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Different Strokes

I had a weird timey-wimey university experience this weekend – thankfully I came through it OK without being ravaged too much (more) by the time winds and was left still wanting more to study more. Shame about the time and money – current and future students, and their parents, you have my sympathy – so another project is probably going to have to wait a while until I can locate some funding. But at least I can enjoy the achievement now and can perhaps claim to have accidentally pitched myself at both ends of the academic spectrum.
This was brought home to me with the Open University graduation ceremony at the Barbican in comparison to my previous Oxford experiences. I don’t recall those officiating making gags in the Sheldonian in Oxford (although considering a lot of it was in Latin, maybe they were slipping in a few one-liners). Secondly, dancing across the stage to be received by the Vice Chancellor (who was also more than happy to wave cheerfully at supports and be in at least one selfie) was most certainly not allowed. And finally, some of my fellow graduates were not even wearing the correct gown! You would not be allowed into the building if that was the case in the Oxford (and I am not joking – in my day at least if you turned up for your final exams without the entire correct academic dress you would not be able to take the examination.)
I would have said it was enjoyable if it had not been ridiculously long – bless the Lovely Wife whose poor hands were dropping off from all that polite clapping. It was certainly different. Was it better? No, I don’t think so. The ceremony on Friday fitted the institution – the Open University has an incredibly diverse collection of students and does not have the traditions that some of the physical and older universities have. It has to be sensitive to that. One thing for example that impressed me was that the Vice Chancellor while effusive in his handshakes with most people very carefully avoided any contact with the Muslim ladies who were graduating. Subtly but carefully done.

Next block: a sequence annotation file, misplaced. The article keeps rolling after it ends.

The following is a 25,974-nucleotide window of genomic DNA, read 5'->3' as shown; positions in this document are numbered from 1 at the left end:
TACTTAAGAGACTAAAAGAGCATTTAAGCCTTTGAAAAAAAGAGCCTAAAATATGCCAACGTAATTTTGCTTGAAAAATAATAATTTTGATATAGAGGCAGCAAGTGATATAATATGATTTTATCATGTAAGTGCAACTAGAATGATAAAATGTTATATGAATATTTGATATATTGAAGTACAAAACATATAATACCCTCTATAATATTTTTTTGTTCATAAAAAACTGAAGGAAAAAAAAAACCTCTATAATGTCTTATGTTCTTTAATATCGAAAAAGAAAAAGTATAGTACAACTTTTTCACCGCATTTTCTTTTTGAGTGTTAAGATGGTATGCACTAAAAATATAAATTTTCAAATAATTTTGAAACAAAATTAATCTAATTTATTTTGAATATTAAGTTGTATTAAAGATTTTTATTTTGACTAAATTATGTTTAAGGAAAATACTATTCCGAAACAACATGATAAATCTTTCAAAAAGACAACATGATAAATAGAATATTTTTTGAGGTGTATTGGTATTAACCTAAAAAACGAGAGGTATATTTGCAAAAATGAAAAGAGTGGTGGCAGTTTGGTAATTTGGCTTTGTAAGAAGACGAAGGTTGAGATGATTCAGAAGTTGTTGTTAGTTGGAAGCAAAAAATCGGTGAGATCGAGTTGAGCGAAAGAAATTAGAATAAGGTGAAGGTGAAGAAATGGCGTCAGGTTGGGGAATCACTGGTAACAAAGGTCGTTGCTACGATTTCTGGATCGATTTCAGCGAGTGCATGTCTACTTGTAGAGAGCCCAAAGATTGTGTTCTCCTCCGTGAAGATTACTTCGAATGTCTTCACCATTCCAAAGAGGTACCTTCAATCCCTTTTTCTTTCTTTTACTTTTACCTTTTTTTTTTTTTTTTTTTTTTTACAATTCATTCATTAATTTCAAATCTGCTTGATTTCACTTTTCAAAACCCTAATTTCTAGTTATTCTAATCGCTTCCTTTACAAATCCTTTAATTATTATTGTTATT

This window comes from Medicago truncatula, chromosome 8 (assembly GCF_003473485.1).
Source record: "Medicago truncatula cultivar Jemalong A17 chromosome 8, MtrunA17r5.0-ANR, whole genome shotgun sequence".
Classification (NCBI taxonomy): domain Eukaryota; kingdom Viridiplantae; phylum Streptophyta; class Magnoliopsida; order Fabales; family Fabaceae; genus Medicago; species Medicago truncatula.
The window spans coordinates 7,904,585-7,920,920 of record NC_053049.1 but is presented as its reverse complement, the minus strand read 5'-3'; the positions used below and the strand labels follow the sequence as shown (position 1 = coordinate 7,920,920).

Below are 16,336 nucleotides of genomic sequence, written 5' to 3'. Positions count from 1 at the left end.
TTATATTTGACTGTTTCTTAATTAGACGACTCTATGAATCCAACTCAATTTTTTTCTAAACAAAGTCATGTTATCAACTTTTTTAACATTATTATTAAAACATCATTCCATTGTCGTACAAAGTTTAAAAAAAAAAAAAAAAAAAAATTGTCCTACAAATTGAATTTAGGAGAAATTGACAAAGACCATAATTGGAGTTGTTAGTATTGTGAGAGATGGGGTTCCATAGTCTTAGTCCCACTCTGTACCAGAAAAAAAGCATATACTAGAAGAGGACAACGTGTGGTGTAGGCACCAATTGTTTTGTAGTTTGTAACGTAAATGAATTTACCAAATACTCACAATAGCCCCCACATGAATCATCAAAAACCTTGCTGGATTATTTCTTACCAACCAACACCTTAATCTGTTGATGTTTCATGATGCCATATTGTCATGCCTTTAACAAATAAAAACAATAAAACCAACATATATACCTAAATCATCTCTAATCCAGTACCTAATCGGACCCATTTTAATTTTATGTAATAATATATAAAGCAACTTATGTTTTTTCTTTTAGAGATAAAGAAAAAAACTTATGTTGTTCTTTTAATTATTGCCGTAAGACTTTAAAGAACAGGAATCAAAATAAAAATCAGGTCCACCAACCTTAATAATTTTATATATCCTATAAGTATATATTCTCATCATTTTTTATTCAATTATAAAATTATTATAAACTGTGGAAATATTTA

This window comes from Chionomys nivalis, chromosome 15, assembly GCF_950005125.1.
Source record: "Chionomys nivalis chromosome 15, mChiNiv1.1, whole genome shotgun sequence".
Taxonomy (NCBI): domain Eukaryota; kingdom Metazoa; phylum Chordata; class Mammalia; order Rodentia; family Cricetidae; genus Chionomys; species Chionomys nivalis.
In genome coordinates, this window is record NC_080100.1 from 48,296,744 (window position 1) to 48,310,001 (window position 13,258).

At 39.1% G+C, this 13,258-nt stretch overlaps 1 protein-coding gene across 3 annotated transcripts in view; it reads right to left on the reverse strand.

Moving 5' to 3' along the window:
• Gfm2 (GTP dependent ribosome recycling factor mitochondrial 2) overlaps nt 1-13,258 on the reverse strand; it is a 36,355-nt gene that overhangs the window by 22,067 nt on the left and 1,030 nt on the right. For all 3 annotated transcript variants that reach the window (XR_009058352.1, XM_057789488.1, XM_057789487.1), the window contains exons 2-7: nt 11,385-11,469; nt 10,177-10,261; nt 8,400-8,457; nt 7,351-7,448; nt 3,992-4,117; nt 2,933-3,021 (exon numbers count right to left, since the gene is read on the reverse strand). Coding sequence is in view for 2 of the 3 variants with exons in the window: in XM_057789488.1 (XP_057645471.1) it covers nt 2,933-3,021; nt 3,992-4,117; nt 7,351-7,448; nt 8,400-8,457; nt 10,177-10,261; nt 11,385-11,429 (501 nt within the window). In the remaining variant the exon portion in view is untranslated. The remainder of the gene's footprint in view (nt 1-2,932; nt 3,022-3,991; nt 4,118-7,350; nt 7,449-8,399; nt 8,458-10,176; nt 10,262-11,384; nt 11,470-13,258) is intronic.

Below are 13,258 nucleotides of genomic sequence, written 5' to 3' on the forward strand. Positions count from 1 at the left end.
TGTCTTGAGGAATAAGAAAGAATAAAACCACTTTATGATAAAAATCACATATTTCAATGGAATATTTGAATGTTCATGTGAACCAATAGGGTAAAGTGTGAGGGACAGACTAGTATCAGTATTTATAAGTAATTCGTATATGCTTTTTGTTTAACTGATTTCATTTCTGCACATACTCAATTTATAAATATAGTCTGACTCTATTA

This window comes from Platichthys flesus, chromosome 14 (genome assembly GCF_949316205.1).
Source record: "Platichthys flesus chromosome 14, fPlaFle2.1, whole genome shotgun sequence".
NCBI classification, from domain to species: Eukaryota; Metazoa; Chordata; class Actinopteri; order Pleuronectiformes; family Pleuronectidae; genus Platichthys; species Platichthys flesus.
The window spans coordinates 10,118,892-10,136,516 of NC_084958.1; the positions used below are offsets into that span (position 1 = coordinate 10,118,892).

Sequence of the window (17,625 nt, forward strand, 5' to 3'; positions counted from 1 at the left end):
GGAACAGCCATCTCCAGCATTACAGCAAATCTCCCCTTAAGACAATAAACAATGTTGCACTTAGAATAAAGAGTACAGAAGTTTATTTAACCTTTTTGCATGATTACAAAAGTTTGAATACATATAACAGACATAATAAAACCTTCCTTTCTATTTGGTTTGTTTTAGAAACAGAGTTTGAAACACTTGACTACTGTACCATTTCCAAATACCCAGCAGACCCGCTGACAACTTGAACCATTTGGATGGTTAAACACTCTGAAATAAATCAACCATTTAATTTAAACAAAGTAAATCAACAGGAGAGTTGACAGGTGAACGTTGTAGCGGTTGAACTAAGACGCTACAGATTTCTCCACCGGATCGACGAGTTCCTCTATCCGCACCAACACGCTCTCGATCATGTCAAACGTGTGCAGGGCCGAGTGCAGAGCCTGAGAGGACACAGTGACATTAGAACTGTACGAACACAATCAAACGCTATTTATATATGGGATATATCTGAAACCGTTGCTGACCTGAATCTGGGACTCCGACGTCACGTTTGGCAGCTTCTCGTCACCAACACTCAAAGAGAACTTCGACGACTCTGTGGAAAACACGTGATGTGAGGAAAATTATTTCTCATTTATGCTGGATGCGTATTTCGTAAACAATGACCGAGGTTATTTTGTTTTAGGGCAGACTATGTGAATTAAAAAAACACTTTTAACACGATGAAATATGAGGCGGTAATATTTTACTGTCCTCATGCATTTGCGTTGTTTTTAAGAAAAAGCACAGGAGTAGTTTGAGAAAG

It is just as well the Open University does not have to carry the burden of tradition as it would drag it down. It is happy being its own thing. Oxford on the other hand carries its tradition stoically on aged shoulders, but at least it fits. Personally I like both; they both recognise and celebrate the study within two different contexts.
Having celebrated with some great steak and ale (sadly, in another difference from the Oxford ceremony, Friday’s graduation dinner was at my expense rather than the college) I then fell into a time warp as I attend the open day at my old haunt at the Oxford Department of Zoology (or Biological Sciences as it is now). Surprisingly interesting – I must blog about the nitrogen crisis at some point as I was completely unaware of that impending disaster – it was also nice to meet some current students and find out that some of the things I remember as a student – such as the time when a fellow student managed to shove a razor shell through his foot on a Pembrokeshire field trip (not one to try at the beach guys) have now slipped into department folklore.
But the weirdest point was walking into part of the building and looking around at all the computer screens with a dawning realisation something was wrong. And then it came to me. No library. With most journals online, there is no need to have and keep physical copies so the space where I sweated over essays hoping that having read the abstracts and the conclusions was enough to get the point and therefore avoid having to trying to read the impenetrable paper itself (goodness scientists are terrible writers when it comes to readability). It was very odd, and it was just as well that they had put out some rather nice New Zealand sauvignon to end the day to ease the pain of the loss of my student history (well, this is Oxford after all, what do you expect, Echo Falls?).


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